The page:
The university announced the decision Tuesday, minutes after president Ray Watts met with Blazers players and coaches, while several hundred UAB students and fans gathered outside for the third straight day in efforts to support the program. UAB made the decision after a campus-wide study conducted by a consulting firm over the past year.

"The fiscal realities we face -- both from an operating and a capital investment standpoint -- are starker than ever and demand that we take decisive action for the greater good of the athletic department and UAB," Watts said in a statement released by the university. "As we look at the evolving landscape of NCAA football, we see expenses only continuing to increase. When considering a model that best protects the financial future and prominence of the athletic department, football is simply not sustainable."

UAB said in a release that it subsidizes $20 million of the athletic department's operating budget of some $30 million annually, and said both those numbers rank fifth in Conference USA. The university said the difference over the next five years would be an extra $49 million with football, including a projected $22 million needed for football facilities and upgrades.
UAB's problems, however, weren't just financial. They were also political:
Part of the problem, according to UAB football supporters and former players, is that the university doesn’t have its own board of trustees and is controlled by the University of Alabama System board, which oversees campuses in Birmingham, Huntsville and Tuscaloosa. 
Thirteen of the 15 trustees received undergraduate or law degrees from the University of Alabama, including Paul W. Bryant Jr., the son of legendary Crimson Tide football coach Paul “Bear” Bryant. 
Only three board members have academic ties to UAB. One of them, Barbara Humphrey, is the wife of former Crimson Tide star running back Bobby Humphrey. 
“Some of the folks on that board would rather destroy UAB than beat Auburn,” said Alabama state Rep. Jack Williams, an outspoken supporter of UAB football.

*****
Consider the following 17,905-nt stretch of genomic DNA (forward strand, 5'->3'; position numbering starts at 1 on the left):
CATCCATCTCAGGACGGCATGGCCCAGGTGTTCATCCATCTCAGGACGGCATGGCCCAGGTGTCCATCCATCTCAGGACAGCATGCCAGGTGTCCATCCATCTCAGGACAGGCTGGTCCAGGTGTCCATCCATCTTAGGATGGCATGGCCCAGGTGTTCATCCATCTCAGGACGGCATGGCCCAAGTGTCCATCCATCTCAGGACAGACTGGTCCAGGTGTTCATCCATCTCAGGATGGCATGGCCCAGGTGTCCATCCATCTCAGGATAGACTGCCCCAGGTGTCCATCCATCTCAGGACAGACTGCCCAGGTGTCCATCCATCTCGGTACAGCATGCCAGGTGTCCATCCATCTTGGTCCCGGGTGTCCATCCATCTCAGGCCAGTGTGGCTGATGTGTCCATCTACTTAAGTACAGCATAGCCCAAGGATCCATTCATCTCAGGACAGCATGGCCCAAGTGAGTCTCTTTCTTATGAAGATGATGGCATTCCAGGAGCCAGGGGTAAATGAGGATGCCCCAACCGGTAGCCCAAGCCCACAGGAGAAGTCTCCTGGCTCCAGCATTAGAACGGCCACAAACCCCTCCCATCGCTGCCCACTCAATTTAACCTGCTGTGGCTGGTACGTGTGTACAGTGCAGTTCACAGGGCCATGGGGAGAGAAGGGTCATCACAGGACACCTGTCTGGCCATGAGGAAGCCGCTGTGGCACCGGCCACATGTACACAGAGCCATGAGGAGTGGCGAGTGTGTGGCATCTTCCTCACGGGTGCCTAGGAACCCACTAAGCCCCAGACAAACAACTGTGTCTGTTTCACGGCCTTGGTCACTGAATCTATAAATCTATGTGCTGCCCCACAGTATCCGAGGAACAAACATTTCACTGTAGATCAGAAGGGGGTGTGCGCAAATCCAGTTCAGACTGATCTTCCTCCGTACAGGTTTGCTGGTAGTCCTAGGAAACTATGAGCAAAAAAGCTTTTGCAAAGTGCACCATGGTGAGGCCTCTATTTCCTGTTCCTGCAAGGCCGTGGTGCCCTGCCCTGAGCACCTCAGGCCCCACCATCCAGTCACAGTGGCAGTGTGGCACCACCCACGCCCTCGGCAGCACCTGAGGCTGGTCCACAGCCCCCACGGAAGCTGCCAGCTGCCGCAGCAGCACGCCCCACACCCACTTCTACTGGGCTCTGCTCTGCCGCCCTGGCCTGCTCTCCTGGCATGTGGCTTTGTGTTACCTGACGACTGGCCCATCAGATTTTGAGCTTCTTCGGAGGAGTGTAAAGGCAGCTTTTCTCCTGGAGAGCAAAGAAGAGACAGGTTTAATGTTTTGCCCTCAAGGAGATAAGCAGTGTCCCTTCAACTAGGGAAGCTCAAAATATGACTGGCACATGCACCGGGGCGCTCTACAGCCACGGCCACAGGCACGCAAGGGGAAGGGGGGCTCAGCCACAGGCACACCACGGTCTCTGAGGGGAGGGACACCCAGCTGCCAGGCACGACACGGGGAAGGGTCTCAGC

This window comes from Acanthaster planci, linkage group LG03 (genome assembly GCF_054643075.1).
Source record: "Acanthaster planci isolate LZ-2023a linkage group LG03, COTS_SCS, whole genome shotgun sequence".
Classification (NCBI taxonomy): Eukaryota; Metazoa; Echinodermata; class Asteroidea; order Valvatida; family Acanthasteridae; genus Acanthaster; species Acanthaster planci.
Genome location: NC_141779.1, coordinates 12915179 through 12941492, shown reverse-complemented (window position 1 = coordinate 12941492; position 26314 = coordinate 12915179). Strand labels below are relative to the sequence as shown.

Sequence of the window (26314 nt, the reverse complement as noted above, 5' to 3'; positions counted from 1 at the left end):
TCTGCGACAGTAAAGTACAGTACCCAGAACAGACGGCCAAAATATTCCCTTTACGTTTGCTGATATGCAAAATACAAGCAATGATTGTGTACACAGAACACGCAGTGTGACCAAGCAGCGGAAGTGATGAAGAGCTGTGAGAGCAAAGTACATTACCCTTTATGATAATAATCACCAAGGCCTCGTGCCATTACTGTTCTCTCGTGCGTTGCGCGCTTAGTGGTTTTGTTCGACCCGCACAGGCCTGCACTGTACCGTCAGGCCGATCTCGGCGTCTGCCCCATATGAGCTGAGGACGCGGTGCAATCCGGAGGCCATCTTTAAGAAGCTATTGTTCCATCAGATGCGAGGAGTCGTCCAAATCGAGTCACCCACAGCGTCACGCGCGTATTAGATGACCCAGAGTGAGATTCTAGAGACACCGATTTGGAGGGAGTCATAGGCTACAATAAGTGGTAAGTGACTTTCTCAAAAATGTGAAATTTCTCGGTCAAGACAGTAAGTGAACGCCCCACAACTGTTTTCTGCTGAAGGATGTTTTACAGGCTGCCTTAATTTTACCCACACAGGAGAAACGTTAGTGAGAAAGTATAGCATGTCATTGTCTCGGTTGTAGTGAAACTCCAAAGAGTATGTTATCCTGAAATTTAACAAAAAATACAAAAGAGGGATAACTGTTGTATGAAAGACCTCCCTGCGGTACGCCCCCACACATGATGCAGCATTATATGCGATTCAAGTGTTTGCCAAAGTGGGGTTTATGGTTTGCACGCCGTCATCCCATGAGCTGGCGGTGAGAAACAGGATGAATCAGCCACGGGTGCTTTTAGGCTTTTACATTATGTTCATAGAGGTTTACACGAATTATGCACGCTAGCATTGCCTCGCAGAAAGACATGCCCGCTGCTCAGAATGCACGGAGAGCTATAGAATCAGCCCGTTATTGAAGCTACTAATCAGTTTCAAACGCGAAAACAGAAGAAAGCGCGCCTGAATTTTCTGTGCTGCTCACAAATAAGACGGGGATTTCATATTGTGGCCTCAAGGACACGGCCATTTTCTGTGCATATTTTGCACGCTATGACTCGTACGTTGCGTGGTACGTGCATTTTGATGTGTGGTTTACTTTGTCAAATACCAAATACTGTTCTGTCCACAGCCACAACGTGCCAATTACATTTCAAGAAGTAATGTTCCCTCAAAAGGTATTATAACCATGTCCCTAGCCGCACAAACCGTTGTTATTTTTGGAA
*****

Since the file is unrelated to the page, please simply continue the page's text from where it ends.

UAB football supporters have long argued the board of trustees has sought to hamper the program’s success. In 2006, UAB had reached an agreement with Jimbo Fisher to become its new football coach. But the board of trustees nixed the deal, and Fisher, who was then LSU’s offensive coordinator, went to Florida State the next season. He succeeded Seminoles coach Bobby Bowden in 2010 and guided FSU to a BCS national championship last season. 
In 2011, UAB announced plans to build a 30,000 on-campus stadium, which would have allowed them to leave the cavernous-yet-crumbling Legion Field. However, the University of Alabama Board of Trustees shot that plan down as well. In retrospect, it seems obvious that the Board did not want UAB football to succeed; as's Jon Solomon reported last month, apparently there was personal animus involved:
Simmering under the surface of this debate is the role of powerful trustees with Crimson Tide ties, including Paul Bryant Jr., the son of the legendary Alabama football coach. To UAB supporters, there is no doubt Bryant Jr. plans to finally kill UAB football before he leaves the board this year after a decades-old feud tied to Gene Bartow, the late founder of UAB athletics.

Bartow accused Bear Bryant of cheating in a letter to the NCAA in 1991.

"Gene Bartow, out of his mouth, told me on many, many occasions that the aim of the board of trustees was to kill UAB football in the last 8-10 years," said Jimmy Filler, UAB's biggest booster and the creator of the UAB Football Foundation. "They're going to get the recommendation from [UAB President Ray Watts], and they'll accept what he brings to them."
The Board's meddling aside, UAB football faced a genuine financial crisis, the same one that many other smaller schools with lesser-known programs are facing as well:
In many ways, UAB football symbolizes the have-nots in college football -- schools with limited resources for such an expensive sport. It's a divide that's only going to widen due to NCAA autonomy and pending court cases. Athletes are going to receive more benefits from universities, such as cost of attendance, and consideration of those extra expenses is a large part of UAB's strategic study.

Like many lower-resourced Division I schools, UAB has drained money on football. From 2006 to 2013, UAB athletics received $85.4 million in direct institutional support and $28.4 million from student fees. Subsidies accounted for 64 percent of UAB's athletic revenue in fiscal year 2013, though the university's support declined by $1.4 million that year in a rare instance when subsidies decreased.
Although UAB won six games and qualified for a bowl for only the second time in their program's history, they were not invited to any bowl games, so their victory over Southern Miss at the end of November will be the last game in the program's history.

UAB began playing football in 1991 and moved up to FBS (Division I-A) in 1996. The Blazer program went 119-152-2 over its 24 seasons of existence, including an all-time record of 4-5 against Houston. (Their very first win as a member of Conference USA was against Houston; that game ended up being the straw that broke the camel's back as far as Kim Helton's disastrous tenure at UH was concerned, and it's worth mentioning that the same consultant who recommended to the UAB administration that they shut down their program, Bill Carr, hired Kim Helton when he was Houston's AD. So Carr clearly has experience in killing, or almost killing, football programs...)